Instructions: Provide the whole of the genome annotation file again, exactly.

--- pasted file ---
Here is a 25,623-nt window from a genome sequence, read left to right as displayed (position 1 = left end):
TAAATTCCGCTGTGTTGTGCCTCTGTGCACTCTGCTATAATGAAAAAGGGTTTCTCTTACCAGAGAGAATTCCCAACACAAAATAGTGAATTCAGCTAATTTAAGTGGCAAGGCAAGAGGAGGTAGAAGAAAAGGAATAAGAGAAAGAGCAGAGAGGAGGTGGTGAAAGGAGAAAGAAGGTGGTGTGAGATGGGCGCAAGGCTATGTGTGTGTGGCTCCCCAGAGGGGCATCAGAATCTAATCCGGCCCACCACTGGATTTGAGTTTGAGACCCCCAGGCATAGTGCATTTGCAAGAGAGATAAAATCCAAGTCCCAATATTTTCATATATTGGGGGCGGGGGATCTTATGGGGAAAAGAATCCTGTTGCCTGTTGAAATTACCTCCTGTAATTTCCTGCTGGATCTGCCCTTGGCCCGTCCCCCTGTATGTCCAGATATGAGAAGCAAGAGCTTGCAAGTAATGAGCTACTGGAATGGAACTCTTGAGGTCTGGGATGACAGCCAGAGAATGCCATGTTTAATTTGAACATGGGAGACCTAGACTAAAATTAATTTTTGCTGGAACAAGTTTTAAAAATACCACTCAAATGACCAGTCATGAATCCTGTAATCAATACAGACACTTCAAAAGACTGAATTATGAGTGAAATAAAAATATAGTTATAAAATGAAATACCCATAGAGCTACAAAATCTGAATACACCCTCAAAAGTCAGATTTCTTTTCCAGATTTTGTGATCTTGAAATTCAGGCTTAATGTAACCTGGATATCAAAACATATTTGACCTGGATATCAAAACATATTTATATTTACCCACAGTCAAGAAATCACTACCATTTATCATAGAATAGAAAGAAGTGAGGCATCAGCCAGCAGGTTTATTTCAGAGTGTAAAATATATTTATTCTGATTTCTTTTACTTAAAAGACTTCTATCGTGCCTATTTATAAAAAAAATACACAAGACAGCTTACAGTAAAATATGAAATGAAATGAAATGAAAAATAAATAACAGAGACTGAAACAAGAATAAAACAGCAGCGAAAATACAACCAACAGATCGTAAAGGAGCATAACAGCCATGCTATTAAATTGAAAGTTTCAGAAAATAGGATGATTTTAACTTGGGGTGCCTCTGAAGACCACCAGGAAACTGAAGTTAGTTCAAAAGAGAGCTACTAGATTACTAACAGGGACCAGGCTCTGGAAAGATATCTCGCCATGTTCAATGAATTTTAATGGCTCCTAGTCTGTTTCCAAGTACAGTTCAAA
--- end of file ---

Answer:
Here is a 25,623-nt window from a genome sequence, read left to right as displayed (position 1 = left end):
TAAATTCCGCTGTGTTGTGCCTCTGTGCACTCTGCTATAATGAAAAAGGGTTTCTCTTACCAGAGAGAATTCCCAACACAAAATAGTGAATTCAGCTAATTTAAGTGGCAAGGCAAGAGGAGGTAGAAGAAAAGGAATAAGAGAAAGAGCAGAGAGGAGGTGGTGAAAGGAGAAAGAAGGTGGTGTGAGATGGGCGCAAGGCTATGTGTGTGTGGCTCCCCAGAGGGGCATCAGAATCTAATCCGGCCCACCACTGGATTTGAGTTTGAGACCCCCAGGCATAGTGCATTTGCAAGAGAGATAAAATCCAAGTCCCAATATTTTCATATATTGGGGGCGGGGGATCTTATGGGGAAAAGAATCCTGTTGCCTGTTGAAATTACCTCCTGTAATTTCCTGCTGGATCTGCCCTTGGCCCGTCCCCCTGTATGTCCAGATATGAGAAGCAAGAGCTTGCAAGTAATGAGCTACTGGAATGGAACTCTTGAGGTCTGGGATGACAGCCAGAGAATGCCATGTTTAATTTGAACATGGGAGACCTAGACTAAAATTAATTTTTGCTGGAACAAGTTTTAAAAATACCACTCAAATGACCAGTCATGAATCCTGTAATCAATACAGACACTTCAAAAGACTGAATTATGAGTGAAATAAAAATATAGTTATAAAATGAAATACCCATAGAGCTACAAAATCTGAATACACCCTCAAAAGTCAGATTTCTTTTCCAGATTTTGTGATCTTGAAATTCAGGCTTAATGTAACCTGGATATCAAAACATATTTGACCTGGATATCAAAACATATTTATATTTACCCACAGTCAAGAAATCACTACCATTTATCATAGAATAGAAAGAAGTGAGGCATCAGCCAGCAGGTTTATTTCAGAGTGTAAAATATATTTATTCTGATTTCTTTTACTTAAAAGACTTCTATCGTGCCTATTTATAAAAAAAATACACAAGACAGCTTACAGTAAAATATGAAATGAAATGAAATGAAAAATAAATAACAGAGACTGAAACAAGAATAAAACAGCAGCGAAAATACAACCAACAGATCGTAAAGGAGCATAACAGCCATGCTATTAAATTGAAAGTTTCAGAAAATAGGATGATTTTAACTTGGGGTGCCTCTGAAGACCACCAGGAAACTGAAGTTAGTTCAAAAGAGAGCTACTAGATTACTAACAGGGACCAGGCTCTGGAAAGATATCTCGCCATGTTCAATGAATTTTAATGGCTCCTAGTCTGTTTCCAAGTACAGTTCAAA